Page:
DuPont - Mischell Devine-Nunner of DuPont was passing the time on a vacation flight to Mexico in 2008 when an article in People magazine caught her attention.
It highlighted the work of a Georgia woman whose efforts providing free birthday cakes to needy children was spreading around the country.
Devine-Nunner had been looking for volunteer work. The South Pierce County woman nudged her husband, Alan. “This is it.”
She grew up baking. Her first baked item, when she was just 10 years old, was a birthday cake for her mother. She put her passion and skill to work in the kitchen each year for her two daughters, family members and even her own birthday.
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“I was struck that there are little kids out there that don’t have a birthday cake,” she said.
Before long a nonprofit organization called Free Cakes for Kids South Sound was born.
More than two years later, business has never been so sweet.
The number of volunteers has risen from the original four to 53. The group of bakers fulfilled 607 requests for cakes and cupcakes last year, more than double that of 2009. Devine-Nunner expects to “easily top” that figure in 2011 as word of mouth spreads and a weak economy remains.
Her volunteers stretch north to Bellingham and south to Vancouver. Working with subchapters in Spokane and Yakima, free birthday cakes are delivered throughout Washington except for the Tri-Cities area; Devine-Nunner said she’s working to fill that gap.
She’s proud to say her volunteers have never missed a delivery.
In this economic climate, said Autumn Coolbaugh, the organization’s marketing director, the choice facing many families is between a birthday gift and a birthday cake.
The group donates cakes to the children of parents who are in prison. It delivers cakes to send-off parties organized by the Make-A-Wish Foundation for children with life-threatening medical conditions.
It now works with more than 20 organizations, including food banks, homeless shelters and foster care programs in Western Washington.
“It’s a really special treat for them to get that, and it probably wouldn’t come from anyone else,” said Grace Runyan, a case manager at the Pierce County Alliance, which provides case management for foster kids.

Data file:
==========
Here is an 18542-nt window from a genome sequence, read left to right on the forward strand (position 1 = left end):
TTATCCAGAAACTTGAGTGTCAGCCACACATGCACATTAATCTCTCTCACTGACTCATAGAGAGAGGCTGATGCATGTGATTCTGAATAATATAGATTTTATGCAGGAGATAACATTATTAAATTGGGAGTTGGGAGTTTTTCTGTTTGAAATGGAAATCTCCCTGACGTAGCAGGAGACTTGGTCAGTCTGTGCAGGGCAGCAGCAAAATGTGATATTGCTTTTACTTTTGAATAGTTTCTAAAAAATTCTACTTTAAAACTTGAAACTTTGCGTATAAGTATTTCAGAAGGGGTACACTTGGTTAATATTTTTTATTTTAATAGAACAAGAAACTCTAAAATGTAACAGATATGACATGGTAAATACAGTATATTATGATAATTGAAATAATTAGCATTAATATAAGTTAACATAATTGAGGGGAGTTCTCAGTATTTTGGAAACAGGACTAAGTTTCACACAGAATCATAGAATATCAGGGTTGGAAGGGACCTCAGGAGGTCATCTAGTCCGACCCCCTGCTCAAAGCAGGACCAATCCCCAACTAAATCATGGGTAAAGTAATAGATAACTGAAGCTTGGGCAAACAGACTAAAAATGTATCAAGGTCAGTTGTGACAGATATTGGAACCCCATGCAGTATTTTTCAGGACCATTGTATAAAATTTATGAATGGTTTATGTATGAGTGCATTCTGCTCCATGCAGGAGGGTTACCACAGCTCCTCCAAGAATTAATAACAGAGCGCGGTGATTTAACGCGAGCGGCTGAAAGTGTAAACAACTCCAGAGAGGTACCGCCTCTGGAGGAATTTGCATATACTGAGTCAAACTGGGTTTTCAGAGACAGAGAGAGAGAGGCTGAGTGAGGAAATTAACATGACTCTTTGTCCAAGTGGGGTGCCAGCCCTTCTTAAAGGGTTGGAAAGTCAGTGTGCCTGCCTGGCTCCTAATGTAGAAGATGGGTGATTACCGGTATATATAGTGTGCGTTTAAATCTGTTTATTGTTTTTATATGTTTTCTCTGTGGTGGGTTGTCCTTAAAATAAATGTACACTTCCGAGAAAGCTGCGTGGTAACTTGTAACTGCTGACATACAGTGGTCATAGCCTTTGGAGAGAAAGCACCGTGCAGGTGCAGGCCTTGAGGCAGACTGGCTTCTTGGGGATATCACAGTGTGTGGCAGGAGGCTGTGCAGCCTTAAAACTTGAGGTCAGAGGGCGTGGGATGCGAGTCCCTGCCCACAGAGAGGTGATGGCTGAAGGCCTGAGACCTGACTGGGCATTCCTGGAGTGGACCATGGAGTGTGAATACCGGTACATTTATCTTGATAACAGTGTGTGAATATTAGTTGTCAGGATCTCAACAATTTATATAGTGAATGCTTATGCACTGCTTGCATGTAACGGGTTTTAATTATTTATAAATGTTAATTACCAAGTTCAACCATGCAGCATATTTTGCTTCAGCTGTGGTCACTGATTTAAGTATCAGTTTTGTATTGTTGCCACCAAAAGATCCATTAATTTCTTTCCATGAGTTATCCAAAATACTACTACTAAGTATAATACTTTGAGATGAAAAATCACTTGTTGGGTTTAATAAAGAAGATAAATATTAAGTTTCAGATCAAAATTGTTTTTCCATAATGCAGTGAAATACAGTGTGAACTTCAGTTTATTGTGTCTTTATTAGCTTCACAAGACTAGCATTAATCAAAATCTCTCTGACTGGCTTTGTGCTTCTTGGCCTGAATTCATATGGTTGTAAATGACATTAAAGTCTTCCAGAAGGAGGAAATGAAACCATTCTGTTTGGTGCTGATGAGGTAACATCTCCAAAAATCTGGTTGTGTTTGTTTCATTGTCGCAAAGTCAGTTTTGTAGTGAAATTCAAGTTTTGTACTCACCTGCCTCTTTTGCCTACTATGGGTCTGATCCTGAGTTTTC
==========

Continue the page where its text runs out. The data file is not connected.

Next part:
“The ladies put in a lot of time and effort to make these cakes special, and I commend them for what they do.”
She added: “We have been astonished by the quality of the cakes. They look 100 percent professional, and they’re doing it out of the kindness of their hearts. You just don’t see a lot of that.”
Cake or cupcakes that serve 24, the maximum donated by the organization, can cost between $20 to $25 on average and take five to six hours to complete, Devine-Nunner estimated. A volunteer provides one or two cakes a month, on average. Volunteers pay out of their own pocket what can’t be covered by donations or fundraising.
Staci Goodfield began volunteering in December. She enjoys making cakes and candies for her family but told her soldier-husband, Gregory, when he returned from a recent deployment that she wanted a reason to resume baking, “not just to make us fat.”
She connected with the local Free Cakes for Kids chapter after stumbling onto an Internet notice.
Goodfield, the mother of five children, was diagnosed with multiple sclerosis two years ago. She said it’s getting harder to bake as she can’t stand on her feet as long, but she’s vowed to push through it.
“I see that life is short,” said Goodfield, whose family lives at Joint Base Lewis-McChord. “I want to make other people happy as much as my life has been happy.”
The reaction from recipients can be strong when volunteers knock on the door, delivery in hand.
Devine-Nunner recalled delivering a cake to a young man whose family kicked him out of his home because he’s gay. It was a simple cake: neon green icing with geometrical shapes. For someone who was turning 18 and never had one, however, it meant much more.
“He actually, upon receipt of that cake, started crying,” she said.
On Jan. 22, Goodfield knocked on the door of Lakewood resident Rubin Thomas, a single father, to deliver three dozen cupcakes for the eighth birthday of one of his two sons, Rubin Jr.
Thomas is a former pipefitter who severely injured his back on a job in Gig Harbor in 2002. Unable to work and living on child support and public assistance, Thomas, who walks with a cane, said he’s appreciative of the organization’s work.
“They’ve been a blessing to have around,” he said.
Christian Hill: 253-274-7390 firstname.lastname@example.org